PHOENIX — Attorneys for the Independent Redistricting Commission are asking a federal court to dismiss what they contend is a power grab by state lawmakers.

Legal papers filed late Friday in federal court acknowledge there was a loss of power by the Legislature in 2000 when voters approved creating the commission and gave it the power to draw the lines for congressional and legislative districts. But Mary O’Grady said that does not make the system illegal.

“That was the intent,’’ she wrote.

O’Grady said the leaders of the Legislature, who are trying overturn at least part of the 2000 initiative, are “concerned more with the loss of power than the will of the people who elect its members.’’

The filing comes as Ray Bladine, the commission’s executive director, said lawmakers need to allocate at least another $1.25 million for the balance of this budget year that runs through June 30. And the big cost is defending three lawsuits against the commission, including this one filed by the Legislature.

Bladine said the request should be no surprise. He pointed out that the commission asked for an extra $2.23 million earlier this year but got just $1.12 million.

Hanging in the balance is who divides Arizona into its nine congressional districts.

Lawmakers are asking the three-judge panel to immediately overturn the part of the voter-approved measure that lets the commission draw those lines. That would free the Republican-controlled Legislature to redraw the lines before the 2014 race — a move that likely would upset the current 5-4 edge that Democrats hold in the state’s congressional delegation.

Central to the question is a federal constitutional requirement saying the times, places and manner of holding elections for federal lawmakers “shall be prescribed in each state by the Legislature thereof.’’ That was the way the lines were drawn in Arizona through the 1990 redistricting.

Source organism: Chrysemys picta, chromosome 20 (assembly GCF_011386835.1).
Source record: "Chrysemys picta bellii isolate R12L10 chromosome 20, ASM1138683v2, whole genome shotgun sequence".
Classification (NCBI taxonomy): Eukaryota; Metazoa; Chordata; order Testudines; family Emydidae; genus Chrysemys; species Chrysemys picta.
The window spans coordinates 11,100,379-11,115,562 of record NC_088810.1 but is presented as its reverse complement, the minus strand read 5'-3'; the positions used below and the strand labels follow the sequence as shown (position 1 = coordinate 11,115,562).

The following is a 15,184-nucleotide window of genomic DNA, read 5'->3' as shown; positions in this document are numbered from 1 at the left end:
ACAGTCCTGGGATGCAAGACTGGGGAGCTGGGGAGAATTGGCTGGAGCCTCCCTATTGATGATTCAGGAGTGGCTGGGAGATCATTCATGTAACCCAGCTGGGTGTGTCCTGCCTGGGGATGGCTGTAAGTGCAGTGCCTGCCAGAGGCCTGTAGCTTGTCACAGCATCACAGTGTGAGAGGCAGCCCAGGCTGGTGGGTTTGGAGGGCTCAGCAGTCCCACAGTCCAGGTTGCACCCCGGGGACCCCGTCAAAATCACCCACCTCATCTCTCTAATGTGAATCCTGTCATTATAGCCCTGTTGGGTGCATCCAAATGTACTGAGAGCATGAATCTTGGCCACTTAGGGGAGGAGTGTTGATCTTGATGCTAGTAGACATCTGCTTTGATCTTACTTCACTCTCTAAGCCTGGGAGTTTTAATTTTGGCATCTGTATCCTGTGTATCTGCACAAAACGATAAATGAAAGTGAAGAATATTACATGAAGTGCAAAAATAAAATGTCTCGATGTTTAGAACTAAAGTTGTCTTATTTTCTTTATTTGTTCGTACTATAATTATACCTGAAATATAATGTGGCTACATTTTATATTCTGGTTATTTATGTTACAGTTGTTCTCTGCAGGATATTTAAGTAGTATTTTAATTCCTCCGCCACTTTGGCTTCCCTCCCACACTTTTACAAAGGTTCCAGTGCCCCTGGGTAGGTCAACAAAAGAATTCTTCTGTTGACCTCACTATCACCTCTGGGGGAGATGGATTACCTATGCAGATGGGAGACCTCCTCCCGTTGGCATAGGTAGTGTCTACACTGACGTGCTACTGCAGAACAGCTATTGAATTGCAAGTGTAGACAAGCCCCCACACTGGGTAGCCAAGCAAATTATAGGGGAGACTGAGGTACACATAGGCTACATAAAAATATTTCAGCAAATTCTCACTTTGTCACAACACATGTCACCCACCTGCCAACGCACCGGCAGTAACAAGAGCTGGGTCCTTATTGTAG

The 2000 vote gave that power to the five-member commission. Proponents argued that would be less political than having lawmakers create districts designed to benefit themselves and their allies, to the disadvantage of political foes.

Republican legislative leaders sued last year to reclaim the power to at least draw the congressional lines, citing that constitutional language. They contend that provision allows the elected Legislature — and only the elected Legislature — to do that work.

But O’Grady said in the latest court filings the legislators are reading too much into that language. She reads it instead as an allocation of power between the states and the federal government.

“It’s talking about the legislative power of the state,’’ O’Grady said. “It’s up to the state to define how it’s going to exercise its legislative power.’’

In Arizona, O’Grady said, our state constitution gives that power both to the people and the Legislature.

“And the people established the commission to exercise legislative power over redistricting,’’ she said.

, something they are entitled to do.

Besides, O’Grady said, if the Legislature doesn’t like this system, “It is free to make and pass a new plan and submit it to the voters.”

House Speaker Andy Tobin, who is making a bid for Congress, and is one of the movers behind this lawsuit, had a plan to do that, but could not get it approved.

Further, O’Grady said the challenge by legislators comes too late — not just because the current process has been in place since the 2000 election, but because the Legislature was allowed to provide input into the maps crafted by the commission but chose to sue only after a majority of lawmakers did not like the final results.